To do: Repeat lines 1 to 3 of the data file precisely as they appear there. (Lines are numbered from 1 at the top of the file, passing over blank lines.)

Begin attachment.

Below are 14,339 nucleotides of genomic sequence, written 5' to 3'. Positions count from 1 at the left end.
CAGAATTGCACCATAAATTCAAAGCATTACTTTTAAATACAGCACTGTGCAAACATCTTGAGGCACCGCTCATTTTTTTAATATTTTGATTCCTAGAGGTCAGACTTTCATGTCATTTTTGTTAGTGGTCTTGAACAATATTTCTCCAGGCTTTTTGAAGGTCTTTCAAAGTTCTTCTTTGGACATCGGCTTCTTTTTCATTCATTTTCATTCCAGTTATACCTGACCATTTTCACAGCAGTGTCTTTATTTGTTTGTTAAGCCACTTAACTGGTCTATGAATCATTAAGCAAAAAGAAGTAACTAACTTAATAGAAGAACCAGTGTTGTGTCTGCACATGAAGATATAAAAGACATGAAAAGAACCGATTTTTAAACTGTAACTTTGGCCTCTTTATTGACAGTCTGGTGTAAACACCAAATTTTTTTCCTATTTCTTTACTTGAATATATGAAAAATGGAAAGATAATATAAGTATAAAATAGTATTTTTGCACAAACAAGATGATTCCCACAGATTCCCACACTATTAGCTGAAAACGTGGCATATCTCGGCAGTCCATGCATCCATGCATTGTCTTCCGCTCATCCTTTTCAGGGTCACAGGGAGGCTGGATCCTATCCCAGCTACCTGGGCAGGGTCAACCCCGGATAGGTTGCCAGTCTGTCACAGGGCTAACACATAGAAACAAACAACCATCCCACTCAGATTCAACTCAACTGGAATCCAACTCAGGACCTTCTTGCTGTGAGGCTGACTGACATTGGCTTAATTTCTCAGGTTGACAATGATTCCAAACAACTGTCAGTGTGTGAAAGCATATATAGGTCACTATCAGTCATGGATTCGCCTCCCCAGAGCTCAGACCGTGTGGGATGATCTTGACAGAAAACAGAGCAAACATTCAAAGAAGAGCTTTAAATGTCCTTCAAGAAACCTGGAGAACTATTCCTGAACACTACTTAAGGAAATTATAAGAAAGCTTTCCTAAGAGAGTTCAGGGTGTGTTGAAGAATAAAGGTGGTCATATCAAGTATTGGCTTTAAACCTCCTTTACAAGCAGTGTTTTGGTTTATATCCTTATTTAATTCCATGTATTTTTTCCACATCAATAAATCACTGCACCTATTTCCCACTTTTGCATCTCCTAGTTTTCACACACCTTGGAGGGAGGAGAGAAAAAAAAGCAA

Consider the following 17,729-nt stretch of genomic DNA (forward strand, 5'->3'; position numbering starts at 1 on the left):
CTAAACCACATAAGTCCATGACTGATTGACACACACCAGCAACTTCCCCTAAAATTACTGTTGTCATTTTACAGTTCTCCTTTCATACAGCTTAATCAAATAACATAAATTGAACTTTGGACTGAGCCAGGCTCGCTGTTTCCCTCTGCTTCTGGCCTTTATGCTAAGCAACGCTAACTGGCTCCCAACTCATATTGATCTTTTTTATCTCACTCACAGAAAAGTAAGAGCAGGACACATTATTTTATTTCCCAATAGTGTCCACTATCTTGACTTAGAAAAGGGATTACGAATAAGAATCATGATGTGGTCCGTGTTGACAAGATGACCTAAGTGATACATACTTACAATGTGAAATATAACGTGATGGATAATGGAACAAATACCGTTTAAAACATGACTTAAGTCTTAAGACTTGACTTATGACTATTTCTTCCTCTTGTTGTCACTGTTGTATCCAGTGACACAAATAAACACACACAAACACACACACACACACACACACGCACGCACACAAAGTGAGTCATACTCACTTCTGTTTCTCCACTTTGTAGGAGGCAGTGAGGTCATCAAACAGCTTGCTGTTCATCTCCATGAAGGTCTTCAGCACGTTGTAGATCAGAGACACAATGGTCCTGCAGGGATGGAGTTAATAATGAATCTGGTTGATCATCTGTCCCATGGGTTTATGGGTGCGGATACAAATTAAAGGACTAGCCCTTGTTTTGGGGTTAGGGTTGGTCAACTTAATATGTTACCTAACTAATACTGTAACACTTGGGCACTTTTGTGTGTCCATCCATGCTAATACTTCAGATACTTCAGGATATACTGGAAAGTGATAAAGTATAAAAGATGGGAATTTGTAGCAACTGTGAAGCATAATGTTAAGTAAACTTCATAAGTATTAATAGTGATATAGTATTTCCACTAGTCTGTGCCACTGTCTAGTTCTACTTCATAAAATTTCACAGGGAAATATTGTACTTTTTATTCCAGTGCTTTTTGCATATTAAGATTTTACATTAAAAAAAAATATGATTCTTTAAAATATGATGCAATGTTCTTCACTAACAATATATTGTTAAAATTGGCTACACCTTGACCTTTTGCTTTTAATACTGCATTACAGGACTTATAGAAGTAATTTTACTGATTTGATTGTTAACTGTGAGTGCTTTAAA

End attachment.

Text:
Below are 14,339 nucleotides of genomic sequence, written 5' to 3'. Positions count from 1 at the left end.
CAGAATTGCACCATAAATTCAAAGCATTACTTTTAAATACAGCACTGTGCAAACATCTTGAGGCACCGCTCATTTTTTTAATATTTTGATTCCTAGAGGTCAGACTTTCATGTCATTTTTGTTAGTGGTCTTGAACAATATTTCTCCAGGCTTTTTGAAGGTCTTTCAAAGTTCTTCTTTGGACATCGGCTTCTTTTTCATTCATTTTCATTCCAGTTATACCTGACCATTTTCACAGCAGTGTCTTTATTTGTTTGTTAAGCCACTTAACTGGTCTATGAATCATTAAGCAAAAAGAAGTAACTAACTTAATAGAAGAACCAGTGTTGTGTCTGCACATGAAGATATAAAAGACATGAAAAGAACCGATTTTTAAACTGTAACTTTGGCCTCTTTATTGACAGTCTGGTGTAAACACCAAATTTTTTTCCTATTTCTTTACTTGAATATATGAAAAATGGAAAGATAATATAAGTATAAAATAGTATTTTTGCACAAACAAGATGATTCCCACAGATTCCCACACTATTAGCTGAAAACGTGGCATATCTCGGCAGTCCATGCATCCATGCATTGTCTTCCGCTCATCCTTTTCAGGGTCACAGGGAGGCTGGATCCTATCCCAGCTACCTGGGCAGGGTCAACCCCGGATAGGTTGCCAGTCTGTCACAGGGCTAACACATAGAAACAAACAACCATCCCACTCAGATTCAACTCAACTGGAATCCAACTCAGGACCTTCTTGCTGTGAGGCTGACTGACATTGGCTTAATTTCTCAGGTTGACAATGATTCCAAACAACTGTCAGTGTGTGAAAGCATATATAGGTCACTATCAGTCATGGATTCGCCTCCCCAGAGCTCAGACCGTGTGGGATGATCTTGACAGAAAACAGAGCAAACATTCAAAGAAGAGCTTTAAATGTCCTTCAAGAAACCTGGAGAACTATTCCTGAACACTACTTAAGGAAATTATAAGAAAGCTTTCCTAAGAGAGTTCAGGGTGTGTTGAAGAATAAAGGTGGTCATATCAAGTATTGGCTTTAAACCTCCTTTACAAGCAGTGTTTTGGTTTATATCCTTATTTAATTCCATGTATTTTTTCCACATCAATAAATCACTGCACCTATTTCCCACTTTTGCATCTCCTAGTTTTCACACACCTTGGAGGGAGGAGAGAAAAAAAAGCAA

Consider the following 17,729-nt stretch of genomic DNA (forward strand, 5'->3'; position numbering starts at 1 on the left):